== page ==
Chaïm Soutine was born in 1893 in Smilovitchi, little Lithuanian township located at around twenty kilometres away from Minsk, mostly inhabited by very religious Jews. His father was a tailor; he was the next to last of eleven children family. He started drawing at a very young age.
At 13 years old, he secretly draws the portrait of the head rabbi of his township, thereby breaking the ban on drawing the human face. Thrashed by the rabbi’s son, a butcher, he spends a fortnight at the hospital and his family gets 25 roubles of damages from the local court of justice. With this money, Chaïm decides to leave Smilovitchi. He has rarely talked about his childhood in the Shtetl and has always been reluctant to talk about it.
From 1907, he takes drawing classes in Minsk and bonds with Kikoïne. At the same time, he works at a photograph’s and learns how to touch up prints. He enrols in the Ecole des Beaux-Arts of Vilnius (Lithuania) where he meets Krémegne.
In 1913, in Paris, Soutine and his two friends live at “La Ruche” and spend some time at Fernand Corman’s studio. Without any resources, he will go through ten years of misery, he works as manoeuvre at Renault and as a construction worker at the Grand Palais.
In 1914, his already weak state of health, prevents him from being enrolled in spite of his desire to do so; He moves in the Cité Falguière where he shares the studio of the sculptor Miestchaninoff.
In 1915, thanks to Lipchitz, he meets Modigliani. The two painters build a solid friendship that will hold all their life.
It is in 1916 that Modigliani introduces him for the first time to his art dealer, Léopold Zborowski at the 3 rue Joseph Bara. He becomes his art dealer without finding great success. Zborowski pays for his trips in the South of France: Céret, Cagnes and Vence, where he stay until 1922. It is in Céret, in 1920, that he comes aware of the death of Modigliani. His state of health deteriorates. Now, he feels completely left alone. Thanks to the request of Netter, the first real amator and collector of Soutine, Zborowski enables him to come back to Paris. The artist finds a precious ally in the person of Paulette Jourdain, Zborowski’s assistant, sitter and confidant of Soutine. In Paul Guillaume’s gallery, Barnes notices “the small pastry cook”, buys it immediately and ask for other paintings of the artist. Paul Guillaume then takes him to Zborowski who shows to the his visitor Soutine’s last paintings. These incredible landscapes will seduce Doctor Barnes whose purchases, related by Paul Guillaume in Arts in Paris, will account for Soutine’s first successes. The American collector Albert Coombs Barnes will buy a large part of Soutine’s works in December 1922. Barnes buys the lot for 3000 dollars. Overnight, Soutine discovers glory. In Montparnasse, he becomes a “Hero”. Soutine earns a daily salary of 25 francs from Zborowski and has a car with driver at his disposal. His works are coveted and prices soar. For the first time in his life, he has money. He turns into a dandy, is fond of grey felts with broad ribbons and walks in front of the Dôme and the Rotonde cafés pretending not to know anyone…He wears very elegant shirts with a tie and a scarf made of red silk.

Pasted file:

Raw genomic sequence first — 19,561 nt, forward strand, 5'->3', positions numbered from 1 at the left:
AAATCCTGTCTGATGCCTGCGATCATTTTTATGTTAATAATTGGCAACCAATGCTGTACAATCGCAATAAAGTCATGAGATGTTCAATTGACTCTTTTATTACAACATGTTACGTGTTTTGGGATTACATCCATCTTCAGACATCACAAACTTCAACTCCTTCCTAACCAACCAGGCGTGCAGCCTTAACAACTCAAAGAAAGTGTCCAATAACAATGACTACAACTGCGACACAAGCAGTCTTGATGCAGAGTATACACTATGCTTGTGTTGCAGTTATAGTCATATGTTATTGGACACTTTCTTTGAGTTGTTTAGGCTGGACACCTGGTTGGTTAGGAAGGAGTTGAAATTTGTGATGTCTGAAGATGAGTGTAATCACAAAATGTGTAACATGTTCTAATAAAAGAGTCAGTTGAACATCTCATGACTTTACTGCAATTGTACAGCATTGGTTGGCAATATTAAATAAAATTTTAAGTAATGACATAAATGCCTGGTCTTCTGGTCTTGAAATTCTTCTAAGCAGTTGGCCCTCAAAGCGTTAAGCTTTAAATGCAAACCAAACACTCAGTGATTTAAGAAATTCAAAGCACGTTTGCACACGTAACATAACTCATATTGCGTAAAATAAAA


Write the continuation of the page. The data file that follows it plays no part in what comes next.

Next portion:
From 1924 on, while Soutine builds his friendship with the CAstaing, met at La Rotonde, he undertakes a large campaign of recuperation and destruction of his landscapes. Finally wealthy, he can now afford to rent a apartment and a studio where he paints his “Ecorchés beefs”, numerous still lives of poultry and portraits of domestics and other house staff members. In company of Paulette Jourdain, he buys a whole quarter of beef payed by Zborowski in a slaughterhouse of La Villette, hangs it and starts painting it. Soon flies proliferate. The neighbours file a complaint because of the smell. When the hygiene services knock at his door, Soutine, terrified, hides. Paulette defends him, explains that the painter is not yet done with his work…